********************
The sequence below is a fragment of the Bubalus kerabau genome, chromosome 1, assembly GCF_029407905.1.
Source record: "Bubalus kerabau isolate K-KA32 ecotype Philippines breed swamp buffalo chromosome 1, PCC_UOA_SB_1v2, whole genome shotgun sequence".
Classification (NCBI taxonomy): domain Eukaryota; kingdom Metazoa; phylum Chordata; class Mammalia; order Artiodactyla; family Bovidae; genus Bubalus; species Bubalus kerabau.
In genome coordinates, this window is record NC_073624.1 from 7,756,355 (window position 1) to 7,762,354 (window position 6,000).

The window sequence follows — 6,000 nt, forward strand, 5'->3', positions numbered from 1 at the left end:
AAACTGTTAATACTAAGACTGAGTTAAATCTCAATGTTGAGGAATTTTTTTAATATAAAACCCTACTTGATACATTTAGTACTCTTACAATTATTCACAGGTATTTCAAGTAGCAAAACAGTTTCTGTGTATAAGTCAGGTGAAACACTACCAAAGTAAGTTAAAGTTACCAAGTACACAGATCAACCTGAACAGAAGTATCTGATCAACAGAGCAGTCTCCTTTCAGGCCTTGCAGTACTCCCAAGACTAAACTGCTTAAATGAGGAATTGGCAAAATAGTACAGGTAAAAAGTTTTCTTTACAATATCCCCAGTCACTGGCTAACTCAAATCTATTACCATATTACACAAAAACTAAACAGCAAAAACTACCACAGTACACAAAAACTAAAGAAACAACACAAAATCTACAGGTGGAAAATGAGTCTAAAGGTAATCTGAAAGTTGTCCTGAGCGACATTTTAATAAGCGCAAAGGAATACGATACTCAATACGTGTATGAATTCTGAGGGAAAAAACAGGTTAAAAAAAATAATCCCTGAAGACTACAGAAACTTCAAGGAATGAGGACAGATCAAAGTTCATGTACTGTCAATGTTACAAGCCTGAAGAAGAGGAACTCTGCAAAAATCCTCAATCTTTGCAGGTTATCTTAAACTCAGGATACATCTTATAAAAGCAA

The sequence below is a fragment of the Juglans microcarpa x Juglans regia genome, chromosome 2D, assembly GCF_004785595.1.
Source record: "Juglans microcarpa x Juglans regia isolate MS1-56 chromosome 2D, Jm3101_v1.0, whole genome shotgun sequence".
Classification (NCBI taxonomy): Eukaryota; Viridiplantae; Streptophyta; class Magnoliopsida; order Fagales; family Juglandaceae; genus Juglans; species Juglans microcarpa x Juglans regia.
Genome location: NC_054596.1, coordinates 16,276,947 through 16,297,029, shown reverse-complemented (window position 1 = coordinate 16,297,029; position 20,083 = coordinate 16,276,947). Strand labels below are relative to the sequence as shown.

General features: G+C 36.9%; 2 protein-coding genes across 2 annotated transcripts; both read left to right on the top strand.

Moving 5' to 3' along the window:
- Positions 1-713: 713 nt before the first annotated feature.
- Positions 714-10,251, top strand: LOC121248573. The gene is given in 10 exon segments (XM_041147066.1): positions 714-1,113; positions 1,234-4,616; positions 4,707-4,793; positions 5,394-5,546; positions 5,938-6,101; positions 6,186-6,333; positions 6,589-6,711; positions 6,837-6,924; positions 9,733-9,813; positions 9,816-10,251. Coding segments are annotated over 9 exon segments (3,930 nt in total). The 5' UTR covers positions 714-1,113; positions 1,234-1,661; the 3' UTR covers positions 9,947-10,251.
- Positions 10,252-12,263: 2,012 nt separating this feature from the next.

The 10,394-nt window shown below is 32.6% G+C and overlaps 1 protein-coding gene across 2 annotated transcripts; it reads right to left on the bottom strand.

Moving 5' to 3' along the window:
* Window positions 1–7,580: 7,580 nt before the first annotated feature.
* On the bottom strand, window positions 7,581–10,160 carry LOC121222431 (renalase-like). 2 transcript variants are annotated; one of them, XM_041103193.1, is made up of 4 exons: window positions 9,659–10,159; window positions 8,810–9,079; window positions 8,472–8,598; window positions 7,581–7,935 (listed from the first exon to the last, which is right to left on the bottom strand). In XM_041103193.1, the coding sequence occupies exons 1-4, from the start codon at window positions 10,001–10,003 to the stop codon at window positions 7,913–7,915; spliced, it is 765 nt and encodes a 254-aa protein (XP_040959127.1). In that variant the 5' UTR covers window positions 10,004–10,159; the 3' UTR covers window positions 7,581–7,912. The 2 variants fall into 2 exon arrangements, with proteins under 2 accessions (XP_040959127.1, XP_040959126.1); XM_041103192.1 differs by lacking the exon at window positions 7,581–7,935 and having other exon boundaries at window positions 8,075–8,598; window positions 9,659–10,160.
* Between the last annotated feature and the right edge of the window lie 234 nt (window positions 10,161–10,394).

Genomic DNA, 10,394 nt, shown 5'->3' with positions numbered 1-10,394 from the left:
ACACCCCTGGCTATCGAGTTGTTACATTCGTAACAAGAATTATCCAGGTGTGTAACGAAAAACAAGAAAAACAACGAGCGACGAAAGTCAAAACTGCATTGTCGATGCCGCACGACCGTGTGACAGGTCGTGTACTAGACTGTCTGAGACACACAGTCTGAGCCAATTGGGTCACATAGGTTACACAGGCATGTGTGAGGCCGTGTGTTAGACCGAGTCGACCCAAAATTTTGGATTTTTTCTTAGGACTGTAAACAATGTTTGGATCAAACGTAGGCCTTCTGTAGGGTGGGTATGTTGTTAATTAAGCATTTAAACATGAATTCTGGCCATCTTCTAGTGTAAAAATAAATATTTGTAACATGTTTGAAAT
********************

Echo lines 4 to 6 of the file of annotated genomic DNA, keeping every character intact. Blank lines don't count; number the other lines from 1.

In genome coordinates, this window is record NC_073624.1 from 7,756,355 (window position 1) to 7,762,354 (window position 6,000).

The window sequence follows — 6,000 nt, forward strand, 5'->3', positions numbered from 1 at the left end:
AAACTGTTAATACTAAGACTGAGTTAAATCTCAATGTTGAGGAATTTTTTTAATATAAAACCCTACTTGATACATTTAGTACTCTTACAATTATTCACAGGTATTTCAAGTAGCAAAACAGTTTCTGTGTATAAGTCAGGTGAAACACTACCAAAGTAAGTTAAAGTTACCAAGTACACAGATCAACCTGAACAGAAGTATCTGATCAACAGAGCAGTCTCCTTTCAGGCCTTGCAGTACTCCCAAGACTAAACTGCTTAAATGAGGAATTGGCAAAATAGTACAGGTAAAAAGTTTTCTTTACAATATCCCCAGTCACTGGCTAACTCAAATCTATTACCATATTACACAAAAACTAAACAGCAAAAACTACCACAGTACACAAAAACTAAAGAAACAACACAAAATCTACAGGTGGAAAATGAGTCTAAAGGTAATCTGAAAGTTGTCCTGAGCGACATTTTAATAAGCGCAAAGGAATACGATACTCAATACGTGTATGAATTCTGAGGGAAAAAACAGGTTAAAAAAAATAATCCCTGAAGACTACAGAAACTTCAAGGAATGAGGACAGATCAAAGTTCATGTACTGTCAATGTTACAAGCCTGAAGAAGAGGAACTCTGCAAAAATCCTCAATCTTTGCAGGTTATCTTAAACTCAGGATACATCTTATAAAAGCAA